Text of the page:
However, after some British Airways hospitality and being sat next to a lovely, insightful girl who gave me some great tips about Bihar and Jharkhand, we arrived in Delhi airport about two days after we had set off. Albeit without any of our luggage....
Despite the fact I've been to India before, it is always a shock when you walk off the plane and instantly feel the density of the air change, and of course the smells. Once we had completed our first obstacle of Indian bureaucracy (invoking the discovery that queuing is NOT a thing here, and that people love stamping bits of paper in an arbitrary and pseudo official fashion) we stepped out of Delhi airport where we saw a welcoming Indian gentleman hold out a sign for VSO. He was surrounded by a thick Indian fog, men in balaclava s, barely a woman in sight. Our personal space was immediately invaded and an audible gasp reverberated among the lips of the locals as they witnessed the joyful yelp expressed by one of my colleagues as she took a drag on her first cigarette in almost days.
Welcome to India.
Sunday, 13 January 2013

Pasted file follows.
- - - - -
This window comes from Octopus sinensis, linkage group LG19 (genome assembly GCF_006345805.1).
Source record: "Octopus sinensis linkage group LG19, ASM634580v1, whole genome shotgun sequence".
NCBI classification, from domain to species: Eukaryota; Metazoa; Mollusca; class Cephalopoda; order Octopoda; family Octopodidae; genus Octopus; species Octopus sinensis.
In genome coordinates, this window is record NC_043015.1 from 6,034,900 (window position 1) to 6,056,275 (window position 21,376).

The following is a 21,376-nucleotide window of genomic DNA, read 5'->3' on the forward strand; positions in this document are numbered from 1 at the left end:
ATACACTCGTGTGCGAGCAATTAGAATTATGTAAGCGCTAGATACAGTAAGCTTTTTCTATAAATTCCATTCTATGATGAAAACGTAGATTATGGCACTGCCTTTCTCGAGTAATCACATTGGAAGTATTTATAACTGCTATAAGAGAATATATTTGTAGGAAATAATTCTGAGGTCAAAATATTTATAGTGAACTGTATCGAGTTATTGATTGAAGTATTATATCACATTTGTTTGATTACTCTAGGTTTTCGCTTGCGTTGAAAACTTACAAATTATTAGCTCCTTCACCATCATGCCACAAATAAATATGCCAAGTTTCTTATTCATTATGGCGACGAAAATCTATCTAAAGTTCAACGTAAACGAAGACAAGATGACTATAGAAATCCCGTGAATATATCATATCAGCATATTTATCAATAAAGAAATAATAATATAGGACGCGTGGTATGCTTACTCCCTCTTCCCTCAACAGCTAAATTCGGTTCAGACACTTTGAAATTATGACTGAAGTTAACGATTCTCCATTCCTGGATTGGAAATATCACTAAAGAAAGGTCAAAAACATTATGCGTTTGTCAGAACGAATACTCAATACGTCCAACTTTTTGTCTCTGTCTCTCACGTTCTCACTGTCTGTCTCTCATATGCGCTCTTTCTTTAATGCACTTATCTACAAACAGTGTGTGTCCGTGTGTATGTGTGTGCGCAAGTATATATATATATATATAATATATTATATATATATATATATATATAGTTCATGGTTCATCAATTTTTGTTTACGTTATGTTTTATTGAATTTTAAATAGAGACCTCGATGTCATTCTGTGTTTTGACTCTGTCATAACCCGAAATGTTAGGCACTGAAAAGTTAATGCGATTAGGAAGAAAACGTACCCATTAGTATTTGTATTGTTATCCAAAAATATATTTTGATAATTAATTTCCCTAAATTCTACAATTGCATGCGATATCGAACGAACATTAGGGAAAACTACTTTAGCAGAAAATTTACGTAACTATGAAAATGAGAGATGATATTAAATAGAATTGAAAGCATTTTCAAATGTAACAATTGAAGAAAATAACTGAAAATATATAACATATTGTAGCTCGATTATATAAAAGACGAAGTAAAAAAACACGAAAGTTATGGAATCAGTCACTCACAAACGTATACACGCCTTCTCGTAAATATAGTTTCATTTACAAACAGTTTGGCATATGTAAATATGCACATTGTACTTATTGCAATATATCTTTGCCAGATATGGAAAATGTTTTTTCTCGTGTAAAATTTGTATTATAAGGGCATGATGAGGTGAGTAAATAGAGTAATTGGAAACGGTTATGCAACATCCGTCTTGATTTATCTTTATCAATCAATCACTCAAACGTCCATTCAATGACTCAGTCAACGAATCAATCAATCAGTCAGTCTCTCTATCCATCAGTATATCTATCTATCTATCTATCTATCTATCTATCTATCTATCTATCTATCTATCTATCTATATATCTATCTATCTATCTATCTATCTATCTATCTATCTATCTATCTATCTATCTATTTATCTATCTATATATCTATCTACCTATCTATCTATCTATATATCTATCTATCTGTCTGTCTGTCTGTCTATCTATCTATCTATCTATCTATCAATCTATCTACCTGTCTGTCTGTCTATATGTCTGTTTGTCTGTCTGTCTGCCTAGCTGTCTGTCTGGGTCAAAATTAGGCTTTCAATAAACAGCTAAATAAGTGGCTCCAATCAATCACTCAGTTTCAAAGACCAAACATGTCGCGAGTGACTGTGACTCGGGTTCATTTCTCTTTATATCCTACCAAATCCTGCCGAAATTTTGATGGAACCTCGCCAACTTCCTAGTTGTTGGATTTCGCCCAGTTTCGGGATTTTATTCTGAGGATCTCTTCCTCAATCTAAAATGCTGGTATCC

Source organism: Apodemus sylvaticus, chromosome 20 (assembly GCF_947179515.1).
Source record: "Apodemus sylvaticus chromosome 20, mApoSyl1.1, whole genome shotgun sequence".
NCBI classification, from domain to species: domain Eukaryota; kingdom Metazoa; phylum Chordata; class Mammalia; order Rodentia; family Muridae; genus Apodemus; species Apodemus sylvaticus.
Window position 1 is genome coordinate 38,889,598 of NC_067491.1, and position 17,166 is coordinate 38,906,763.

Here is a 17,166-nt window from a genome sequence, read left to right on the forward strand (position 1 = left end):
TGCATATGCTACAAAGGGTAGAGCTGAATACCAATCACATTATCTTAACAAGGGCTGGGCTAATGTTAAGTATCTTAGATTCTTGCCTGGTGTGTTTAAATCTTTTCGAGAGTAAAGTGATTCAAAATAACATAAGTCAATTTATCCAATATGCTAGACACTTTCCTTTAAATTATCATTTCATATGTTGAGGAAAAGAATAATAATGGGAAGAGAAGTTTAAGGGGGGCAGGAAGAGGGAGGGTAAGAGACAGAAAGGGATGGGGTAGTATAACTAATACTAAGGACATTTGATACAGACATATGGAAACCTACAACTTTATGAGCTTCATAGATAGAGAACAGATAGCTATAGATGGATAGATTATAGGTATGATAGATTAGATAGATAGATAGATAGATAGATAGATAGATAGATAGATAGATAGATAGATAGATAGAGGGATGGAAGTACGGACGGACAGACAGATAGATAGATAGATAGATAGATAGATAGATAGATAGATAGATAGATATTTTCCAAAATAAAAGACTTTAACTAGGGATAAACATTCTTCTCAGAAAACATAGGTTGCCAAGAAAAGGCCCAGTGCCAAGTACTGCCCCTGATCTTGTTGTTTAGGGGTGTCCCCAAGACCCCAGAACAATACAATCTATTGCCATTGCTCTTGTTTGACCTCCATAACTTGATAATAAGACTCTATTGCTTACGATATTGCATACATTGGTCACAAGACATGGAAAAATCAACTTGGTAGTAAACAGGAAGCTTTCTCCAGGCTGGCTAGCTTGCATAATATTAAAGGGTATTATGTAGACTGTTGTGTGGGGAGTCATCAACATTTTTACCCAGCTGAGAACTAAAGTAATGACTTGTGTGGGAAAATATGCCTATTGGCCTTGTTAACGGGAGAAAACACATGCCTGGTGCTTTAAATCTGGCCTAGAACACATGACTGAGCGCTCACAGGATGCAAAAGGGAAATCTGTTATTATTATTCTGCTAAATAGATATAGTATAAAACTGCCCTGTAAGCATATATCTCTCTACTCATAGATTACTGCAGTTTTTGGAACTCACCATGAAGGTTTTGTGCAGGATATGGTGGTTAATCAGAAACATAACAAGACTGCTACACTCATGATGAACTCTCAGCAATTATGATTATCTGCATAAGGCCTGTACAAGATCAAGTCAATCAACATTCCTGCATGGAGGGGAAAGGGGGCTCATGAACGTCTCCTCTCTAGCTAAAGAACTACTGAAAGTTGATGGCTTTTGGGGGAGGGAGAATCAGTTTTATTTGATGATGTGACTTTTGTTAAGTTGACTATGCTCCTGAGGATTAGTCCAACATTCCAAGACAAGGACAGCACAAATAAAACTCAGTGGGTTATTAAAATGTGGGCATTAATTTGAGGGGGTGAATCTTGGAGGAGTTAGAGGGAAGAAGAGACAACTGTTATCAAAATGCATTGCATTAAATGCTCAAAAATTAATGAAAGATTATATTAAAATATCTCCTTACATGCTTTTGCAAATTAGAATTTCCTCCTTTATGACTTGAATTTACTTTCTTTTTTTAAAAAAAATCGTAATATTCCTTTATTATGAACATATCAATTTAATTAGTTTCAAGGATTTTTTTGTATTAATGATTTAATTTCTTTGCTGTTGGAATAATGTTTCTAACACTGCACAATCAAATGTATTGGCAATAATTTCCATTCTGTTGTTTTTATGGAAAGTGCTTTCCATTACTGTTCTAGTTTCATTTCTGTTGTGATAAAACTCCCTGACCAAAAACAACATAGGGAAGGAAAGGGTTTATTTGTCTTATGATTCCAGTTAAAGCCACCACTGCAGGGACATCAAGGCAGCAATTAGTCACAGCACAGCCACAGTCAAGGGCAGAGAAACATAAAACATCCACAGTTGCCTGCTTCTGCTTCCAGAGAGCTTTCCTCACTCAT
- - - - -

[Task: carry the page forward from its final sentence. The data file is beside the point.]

These images are some of the most vibrant, lively, colourful and creative that British Vogue has ever produced in my opinion. Think they are a couple of years old now, but I still have them pasted up on my wall. Thought they were especially relevant since I'm off to Jharkhand in about 5 days! EEK!
Thursday, 3 January 2013
Sunday, 30 December 2012
I am fundraising for VSO who I will be going to India with in January for three months.VSO sends volunteers from all sorts of backgrounds to places that are suffering from poverty, war and natural disasters. VSO establishes a sense of cultural understanding across the world by encouraging partnerships and connections between volunteers from the UK and the developing world. What this means is that people from hugely different worlds, work together, to make the world a better place to be in!
I am going to Jharkhand, in rural NE India in January thanks to funding from the Department for International Development, which will allow me to see how the money I raise for VSO which will be wonderful as it will guarantee the money you donate is going to go to the best possible use.
In Jharkhand, I will be living in the local Rural Technology Park, and working with a grassroots Indian charity called NEEDS ( Network for Enterprise Enhancement & Development Support) within their three main programmes:
1) Developing Integrated Pest Management for Illiterate local farmers.
2) Women's leadership initiative, a film project. (This is one of the projects I am most excited about and convinced we could do something quite amazing. Would greatly appreciate any film expertise people can offer!)
3) Maternal health advocacy and campaign.